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Home Knowledge Center Wellness Library Surgery for Ovarian Cysts

Surgery for Ovarian Cysts

Surgery Overview

When an ovarian cyst needs to be closely looked at, a surgeon can do so through a small incision using laparoscopy or through a larger abdominal incision (laparotomy). But if there is any concern about cancer, you may have a laparotomy. It gives the best view of the abdominal organs and the pelvic organs. Then, if the doctor finds ovarian cancer, it can be safely removed.

During surgery, a noncancerous cyst that is causing symptoms can be removed (cystectomy), leaving the ovary intact. In some cases, the entire ovary or both ovaries are removed, particularly when cancer is found.

What To Expect

What To Expect

General anesthesia usually is used during surgery.

After a laparoscopy, you can usually resume normal activities within a day. But you should avoid strenuous activity or exercise for about a week.

After a laparotomy, you may stay in the hospital from 2 to 4 days. You can return to your usual activities in 4 to 6 weeks.

Why It Is Done

Why It Is Done

Surgery for an ovarian cyst may be advised in the following situations:

  • An ovarian cyst is large.
  • An ovarian cyst is causing symptoms, such as pain.
  • An ovarian cyst that is being watched does not get smaller or go away in 2 to 3 months.
  • It's not clear by the ultrasound exam which type of cyst you have. Surgery can help confirm a diagnosis.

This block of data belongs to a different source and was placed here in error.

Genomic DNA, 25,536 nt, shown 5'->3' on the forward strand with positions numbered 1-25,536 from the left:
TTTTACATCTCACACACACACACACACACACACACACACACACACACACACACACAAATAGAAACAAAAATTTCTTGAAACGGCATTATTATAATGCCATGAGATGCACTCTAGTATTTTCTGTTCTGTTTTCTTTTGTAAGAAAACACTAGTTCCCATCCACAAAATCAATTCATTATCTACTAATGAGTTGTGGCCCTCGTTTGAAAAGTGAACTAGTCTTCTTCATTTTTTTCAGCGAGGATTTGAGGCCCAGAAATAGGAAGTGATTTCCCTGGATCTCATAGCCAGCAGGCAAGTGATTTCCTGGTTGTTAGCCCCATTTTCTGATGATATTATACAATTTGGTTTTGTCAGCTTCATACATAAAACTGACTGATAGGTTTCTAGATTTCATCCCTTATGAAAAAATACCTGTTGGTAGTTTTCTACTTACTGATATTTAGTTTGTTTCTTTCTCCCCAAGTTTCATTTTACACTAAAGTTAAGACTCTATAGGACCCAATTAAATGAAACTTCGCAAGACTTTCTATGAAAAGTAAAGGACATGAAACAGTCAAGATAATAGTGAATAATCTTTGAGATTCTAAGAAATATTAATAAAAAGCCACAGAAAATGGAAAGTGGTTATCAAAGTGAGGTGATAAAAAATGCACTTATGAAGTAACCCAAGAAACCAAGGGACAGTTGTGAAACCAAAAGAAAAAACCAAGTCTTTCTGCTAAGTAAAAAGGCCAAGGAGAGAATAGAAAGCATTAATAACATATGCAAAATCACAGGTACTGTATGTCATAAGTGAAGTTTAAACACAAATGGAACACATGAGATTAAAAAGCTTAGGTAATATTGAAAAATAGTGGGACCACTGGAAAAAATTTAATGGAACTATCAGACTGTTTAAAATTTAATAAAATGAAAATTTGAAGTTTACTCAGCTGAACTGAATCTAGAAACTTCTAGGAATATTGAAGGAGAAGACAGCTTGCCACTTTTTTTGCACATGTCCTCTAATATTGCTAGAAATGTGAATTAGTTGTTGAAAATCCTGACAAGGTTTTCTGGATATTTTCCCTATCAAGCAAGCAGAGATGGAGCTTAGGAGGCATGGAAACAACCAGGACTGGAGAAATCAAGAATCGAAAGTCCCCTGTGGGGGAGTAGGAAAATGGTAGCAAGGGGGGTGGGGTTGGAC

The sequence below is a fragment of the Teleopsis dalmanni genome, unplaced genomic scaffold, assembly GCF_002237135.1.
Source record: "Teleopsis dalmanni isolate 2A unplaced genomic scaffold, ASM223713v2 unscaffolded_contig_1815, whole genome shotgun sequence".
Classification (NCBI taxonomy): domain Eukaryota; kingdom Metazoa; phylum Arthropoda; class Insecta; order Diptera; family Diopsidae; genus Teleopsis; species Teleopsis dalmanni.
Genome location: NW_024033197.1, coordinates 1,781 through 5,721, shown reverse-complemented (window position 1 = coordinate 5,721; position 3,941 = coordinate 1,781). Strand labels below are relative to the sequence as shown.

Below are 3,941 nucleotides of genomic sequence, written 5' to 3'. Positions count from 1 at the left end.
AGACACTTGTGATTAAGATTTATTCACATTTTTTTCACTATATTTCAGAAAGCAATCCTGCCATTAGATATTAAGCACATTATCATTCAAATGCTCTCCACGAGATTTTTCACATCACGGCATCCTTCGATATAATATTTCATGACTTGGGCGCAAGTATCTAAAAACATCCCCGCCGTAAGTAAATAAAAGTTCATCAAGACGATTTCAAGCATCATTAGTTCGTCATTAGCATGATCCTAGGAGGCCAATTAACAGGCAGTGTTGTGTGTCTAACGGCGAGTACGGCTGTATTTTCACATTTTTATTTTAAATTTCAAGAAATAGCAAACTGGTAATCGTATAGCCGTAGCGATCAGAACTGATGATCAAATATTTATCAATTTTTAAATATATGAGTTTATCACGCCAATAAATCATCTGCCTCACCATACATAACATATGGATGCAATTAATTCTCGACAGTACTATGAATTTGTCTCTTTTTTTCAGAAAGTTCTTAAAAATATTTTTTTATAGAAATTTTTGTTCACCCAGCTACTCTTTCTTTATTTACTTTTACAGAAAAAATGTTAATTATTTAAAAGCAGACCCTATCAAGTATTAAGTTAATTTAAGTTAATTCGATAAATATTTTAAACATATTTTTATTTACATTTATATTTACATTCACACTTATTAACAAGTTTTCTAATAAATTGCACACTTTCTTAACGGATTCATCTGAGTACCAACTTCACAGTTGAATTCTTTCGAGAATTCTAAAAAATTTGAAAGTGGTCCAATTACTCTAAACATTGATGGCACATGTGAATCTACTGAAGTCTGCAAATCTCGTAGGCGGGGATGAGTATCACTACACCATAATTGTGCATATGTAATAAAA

• You have an ovarian cyst and have been through menopause (postmenopausal).
  • Your doctor is concerned that ovarian cancer may be present. In this case, it is also advised that you see a gynecologic oncologist.
How Well It Works

How Well It Works

An ovarian cyst can be removed from an ovary (cystectomy), preserving the ovary and your fertility. But it is possible for a new cyst to form on the same or opposite ovary after a cystectomy. New cysts can only be completely prevented by removing the ovaries (oophorectomy).

Risks

Risks

Risks of ovarian surgery include the following:

  • Ovarian cysts may come back after a cystectomy.
  • Pain after surgery.
  • Scar tissue (adhesions) may form at the surgical site, on the ovaries or fallopian tubes, or in the pelvis.
  • Infection may develop.
  • The bowel or bladder may be damaged during surgery.

This information does not replace the advice of a doctor. Healthwise, Incorporated, disclaims any warranty or liability for your use of this information. Your use of this information means that you agree to the Terms of Use. Learn how we develop our content.

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